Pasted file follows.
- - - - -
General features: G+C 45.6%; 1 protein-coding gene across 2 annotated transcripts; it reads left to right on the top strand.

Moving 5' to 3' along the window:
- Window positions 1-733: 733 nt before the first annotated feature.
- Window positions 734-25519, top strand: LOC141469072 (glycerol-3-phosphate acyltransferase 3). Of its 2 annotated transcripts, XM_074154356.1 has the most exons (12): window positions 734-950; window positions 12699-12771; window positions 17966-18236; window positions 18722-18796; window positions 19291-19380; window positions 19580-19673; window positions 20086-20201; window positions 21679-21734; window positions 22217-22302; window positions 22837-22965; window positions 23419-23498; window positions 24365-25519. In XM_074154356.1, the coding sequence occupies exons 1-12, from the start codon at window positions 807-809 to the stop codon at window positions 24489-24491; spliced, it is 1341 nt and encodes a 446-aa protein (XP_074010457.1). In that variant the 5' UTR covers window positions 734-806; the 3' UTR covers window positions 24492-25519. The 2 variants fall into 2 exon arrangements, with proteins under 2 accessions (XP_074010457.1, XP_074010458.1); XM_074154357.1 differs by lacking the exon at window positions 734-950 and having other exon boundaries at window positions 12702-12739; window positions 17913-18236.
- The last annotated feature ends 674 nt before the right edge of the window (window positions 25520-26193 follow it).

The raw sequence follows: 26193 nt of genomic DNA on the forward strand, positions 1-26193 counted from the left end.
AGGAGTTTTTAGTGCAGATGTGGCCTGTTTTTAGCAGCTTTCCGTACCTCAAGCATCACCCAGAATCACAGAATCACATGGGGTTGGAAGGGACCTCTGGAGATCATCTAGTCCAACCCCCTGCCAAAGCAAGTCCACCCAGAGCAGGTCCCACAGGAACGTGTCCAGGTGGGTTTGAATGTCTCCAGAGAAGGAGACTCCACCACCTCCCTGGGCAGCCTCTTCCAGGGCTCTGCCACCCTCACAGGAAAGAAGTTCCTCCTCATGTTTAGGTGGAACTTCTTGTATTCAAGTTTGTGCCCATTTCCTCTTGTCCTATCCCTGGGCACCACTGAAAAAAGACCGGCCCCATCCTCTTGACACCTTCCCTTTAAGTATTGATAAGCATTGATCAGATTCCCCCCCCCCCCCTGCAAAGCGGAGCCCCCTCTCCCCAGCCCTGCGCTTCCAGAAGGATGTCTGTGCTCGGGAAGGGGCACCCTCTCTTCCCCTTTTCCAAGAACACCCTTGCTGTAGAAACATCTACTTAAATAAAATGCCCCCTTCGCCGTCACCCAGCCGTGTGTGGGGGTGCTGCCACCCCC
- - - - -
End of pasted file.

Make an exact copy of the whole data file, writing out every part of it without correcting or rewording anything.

General features: G+C 45.6%; 1 protein-coding gene across 2 annotated transcripts; it reads left to right on the top strand.

Moving 5' to 3' along the window:
- Window positions 1-733: 733 nt before the first annotated feature.
- Window positions 734-25519, top strand: LOC141469072 (glycerol-3-phosphate acyltransferase 3). Of its 2 annotated transcripts, XM_074154356.1 has the most exons (12): window positions 734-950; window positions 12699-12771; window positions 17966-18236; window positions 18722-18796; window positions 19291-19380; window positions 19580-19673; window positions 20086-20201; window positions 21679-21734; window positions 22217-22302; window positions 22837-22965; window positions 23419-23498; window positions 24365-25519. In XM_074154356.1, the coding sequence occupies exons 1-12, from the start codon at window positions 807-809 to the stop codon at window positions 24489-24491; spliced, it is 1341 nt and encodes a 446-aa protein (XP_074010457.1). In that variant the 5' UTR covers window positions 734-806; the 3' UTR covers window positions 24492-25519. The 2 variants fall into 2 exon arrangements, with proteins under 2 accessions (XP_074010457.1, XP_074010458.1); XM_074154357.1 differs by lacking the exon at window positions 734-950 and having other exon boundaries at window positions 12702-12739; window positions 17913-18236.
- The last annotated feature ends 674 nt before the right edge of the window (window positions 25520-26193 follow it).

The raw sequence follows: 26193 nt of genomic DNA on the forward strand, positions 1-26193 counted from the left end.
AGGAGTTTTTAGTGCAGATGTGGCCTGTTTTTAGCAGCTTTCCGTACCTCAAGCATCACCCAGAATCACAGAATCACATGGGGTTGGAAGGGACCTCTGGAGATCATCTAGTCCAACCCCCTGCCAAAGCAAGTCCACCCAGAGCAGGTCCCACAGGAACGTGTCCAGGTGGGTTTGAATGTCTCCAGAGAAGGAGACTCCACCACCTCCCTGGGCAGCCTCTTCCAGGGCTCTGCCACCCTCACAGGAAAGAAGTTCCTCCTCATGTTTAGGTGGAACTTCTTGTATTCAAGTTTGTGCCCATTTCCTCTTGTCCTATCCCTGGGCACCACTGAAAAAAGACCGGCCCCATCCTCTTGACACCTTCCCTTTAAGTATTGATAAGCATTGATCAGATTCCCCCCCCCCCCCTGCAAAGCGGAGCCCCCTCTCCCCAGCCCTGCGCTTCCAGAAGGATGTCTGTGCTCGGGAAGGGGCACCCTCTCTTCCCCTTTTCCAAGAACACCCTTGCTGTAGAAACATCTACTTAAATAAAATGCCCCCTTCGCCGTCACCCAGCCGTGTGTGGGGGTGCTGCCACCCCC